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tant. Forecast lead times and operational flexibility in managing water systems interact to determine the range of possible actions and the possible benefits.

Atmospheric involvement in water resources extends to certain aspects of the nation's ground water supply as well. Emerging research problems involve aspects of multiphase ground water flow and coupled mass-biochemical contaminant transport that come into play as rainwater is absorbed by the ground and transported laterally through underground rock strata. Robust description and understanding of these complex phenomena involve laboratory and field experiments and the development of mathematical and numerical models capable of simulating unsteady processes with time constants varying over many orders of magnitude.

With the atmosphere providing the rapid transport portion of the hydrological cycle, it is evident that atmospheric science, in collaboration with hydrology and soil science, must focus more sharply on the complex issues associated with understanding, predicting, and managing the fluxes of water on which society depends.

Part of the World Climate Research Program, the Global Energy and Water Cycle Experiment (GEWEX), was initiated in 1988 to observe and model the hydrological cycle and energy fluxes in the atmosphere, at the land surfaces and in the upper oceans. GEWEX will significantly increases our understanding of the water-energy cycle and thus provide the basis for a more sophisticated water management system.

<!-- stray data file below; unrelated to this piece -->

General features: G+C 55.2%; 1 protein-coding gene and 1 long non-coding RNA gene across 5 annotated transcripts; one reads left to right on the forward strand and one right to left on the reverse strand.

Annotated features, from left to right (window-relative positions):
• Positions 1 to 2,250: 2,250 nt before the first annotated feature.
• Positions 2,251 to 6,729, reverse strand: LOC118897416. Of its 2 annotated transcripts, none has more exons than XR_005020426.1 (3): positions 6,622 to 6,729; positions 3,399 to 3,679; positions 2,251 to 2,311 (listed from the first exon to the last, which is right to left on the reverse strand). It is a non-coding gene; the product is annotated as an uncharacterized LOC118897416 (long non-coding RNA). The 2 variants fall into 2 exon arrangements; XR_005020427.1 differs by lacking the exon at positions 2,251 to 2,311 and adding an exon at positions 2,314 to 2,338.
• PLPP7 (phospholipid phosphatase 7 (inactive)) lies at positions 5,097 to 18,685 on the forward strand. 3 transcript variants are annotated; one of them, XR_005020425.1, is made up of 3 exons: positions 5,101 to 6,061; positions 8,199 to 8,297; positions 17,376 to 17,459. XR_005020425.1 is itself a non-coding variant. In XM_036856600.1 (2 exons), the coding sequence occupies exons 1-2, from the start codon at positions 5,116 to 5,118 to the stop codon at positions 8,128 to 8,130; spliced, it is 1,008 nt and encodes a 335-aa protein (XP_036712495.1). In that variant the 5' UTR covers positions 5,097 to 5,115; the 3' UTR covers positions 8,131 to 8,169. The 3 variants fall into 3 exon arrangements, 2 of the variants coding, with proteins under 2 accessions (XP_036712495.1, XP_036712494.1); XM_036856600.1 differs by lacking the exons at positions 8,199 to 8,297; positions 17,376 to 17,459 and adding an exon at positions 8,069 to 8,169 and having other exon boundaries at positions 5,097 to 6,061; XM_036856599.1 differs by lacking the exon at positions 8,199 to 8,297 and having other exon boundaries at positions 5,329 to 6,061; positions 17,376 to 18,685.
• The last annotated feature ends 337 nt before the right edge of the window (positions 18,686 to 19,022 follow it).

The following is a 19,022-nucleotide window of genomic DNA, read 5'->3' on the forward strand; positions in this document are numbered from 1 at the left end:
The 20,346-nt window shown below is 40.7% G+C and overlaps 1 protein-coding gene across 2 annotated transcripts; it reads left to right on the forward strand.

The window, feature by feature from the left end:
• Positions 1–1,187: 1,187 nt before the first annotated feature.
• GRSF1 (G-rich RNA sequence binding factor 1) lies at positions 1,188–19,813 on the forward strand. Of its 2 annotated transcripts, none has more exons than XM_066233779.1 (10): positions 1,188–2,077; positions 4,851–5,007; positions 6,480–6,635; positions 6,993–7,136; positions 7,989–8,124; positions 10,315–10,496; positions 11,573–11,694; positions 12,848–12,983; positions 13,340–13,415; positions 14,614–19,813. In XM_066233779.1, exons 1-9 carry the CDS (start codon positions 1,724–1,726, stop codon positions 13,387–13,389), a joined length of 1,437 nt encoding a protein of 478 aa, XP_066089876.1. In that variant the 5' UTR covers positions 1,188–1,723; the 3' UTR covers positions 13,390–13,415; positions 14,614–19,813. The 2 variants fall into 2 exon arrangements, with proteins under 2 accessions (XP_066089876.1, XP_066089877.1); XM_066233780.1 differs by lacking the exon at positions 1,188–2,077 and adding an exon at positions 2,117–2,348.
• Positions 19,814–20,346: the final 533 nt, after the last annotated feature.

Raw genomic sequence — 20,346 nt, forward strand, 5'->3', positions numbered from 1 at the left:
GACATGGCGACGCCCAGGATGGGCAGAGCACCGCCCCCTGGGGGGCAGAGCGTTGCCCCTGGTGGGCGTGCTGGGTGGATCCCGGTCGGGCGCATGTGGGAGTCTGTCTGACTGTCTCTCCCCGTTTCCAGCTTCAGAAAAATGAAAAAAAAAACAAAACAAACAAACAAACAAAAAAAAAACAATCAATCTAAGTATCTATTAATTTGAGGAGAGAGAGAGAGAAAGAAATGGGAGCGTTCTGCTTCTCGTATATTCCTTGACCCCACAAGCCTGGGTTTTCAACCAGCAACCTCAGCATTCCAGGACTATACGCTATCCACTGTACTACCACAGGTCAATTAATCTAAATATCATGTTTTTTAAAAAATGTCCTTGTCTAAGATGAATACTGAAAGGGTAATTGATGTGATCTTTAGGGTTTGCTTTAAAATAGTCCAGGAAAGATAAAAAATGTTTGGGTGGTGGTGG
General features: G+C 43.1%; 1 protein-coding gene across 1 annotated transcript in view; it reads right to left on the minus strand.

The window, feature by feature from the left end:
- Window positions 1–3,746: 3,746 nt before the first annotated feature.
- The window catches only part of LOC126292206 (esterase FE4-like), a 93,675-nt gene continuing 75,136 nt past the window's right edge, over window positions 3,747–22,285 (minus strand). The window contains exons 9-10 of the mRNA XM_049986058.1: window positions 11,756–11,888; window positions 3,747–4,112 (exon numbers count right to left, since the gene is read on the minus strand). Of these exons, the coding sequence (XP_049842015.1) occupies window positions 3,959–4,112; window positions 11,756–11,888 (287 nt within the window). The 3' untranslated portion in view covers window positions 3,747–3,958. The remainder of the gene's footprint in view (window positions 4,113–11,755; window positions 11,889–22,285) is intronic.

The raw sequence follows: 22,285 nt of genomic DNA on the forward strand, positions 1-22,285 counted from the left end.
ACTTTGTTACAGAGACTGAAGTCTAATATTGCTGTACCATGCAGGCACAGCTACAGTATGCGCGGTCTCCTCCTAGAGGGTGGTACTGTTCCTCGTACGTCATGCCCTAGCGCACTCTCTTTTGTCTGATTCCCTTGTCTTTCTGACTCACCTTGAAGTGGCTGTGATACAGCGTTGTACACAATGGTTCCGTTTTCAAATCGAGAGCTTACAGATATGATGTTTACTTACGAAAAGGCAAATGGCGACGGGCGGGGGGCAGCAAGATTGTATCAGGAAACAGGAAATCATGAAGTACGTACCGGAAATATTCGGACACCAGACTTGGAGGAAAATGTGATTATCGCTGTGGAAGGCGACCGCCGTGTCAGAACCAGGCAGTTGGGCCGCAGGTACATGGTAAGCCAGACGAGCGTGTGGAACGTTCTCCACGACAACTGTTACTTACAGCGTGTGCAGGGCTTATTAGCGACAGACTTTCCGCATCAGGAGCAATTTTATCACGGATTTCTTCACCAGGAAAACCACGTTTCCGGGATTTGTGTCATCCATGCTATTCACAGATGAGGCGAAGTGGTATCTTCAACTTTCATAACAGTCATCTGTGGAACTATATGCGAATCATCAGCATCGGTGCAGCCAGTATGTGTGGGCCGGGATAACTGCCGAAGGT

Rapidly Increasing Emissions to the Atmosphere

Beginning with the Industrial Revolution, environmental quality has been increasingly threatened. With the expansion of worldwide industry, new threats to environmental quality pose new research questions. One example is the economic development along the western rim of the Pacific Ocean and the concomitant increase in the emission of gases produced by combustion and industrial processes. The rapid expansion of emissions in this region is now, or will soon be, mirrored elsewhere around the world during the twenty-first century, a trend that seems likely to result in chemical and climate impacts on both regional and global scales.

These increasing emissions pose new questions concerning the regional, hemispheric, and global consequences of rapidly intensifying sources of pollution. What will the fate of these materials be as they move across the globe? Will they reach the Arctic? Will they wash out and fertilize specific regions of the ocean? How and at what rate will gaseous sulfur convert to particulates? Will dispersion and conversion rates differ in El Niño years?

The potential impacts of these emissions, both globally and locally, merit considerable study. To be effective, this study should be carried out in a highly collaborative mode, with social scientists, economists, and others.



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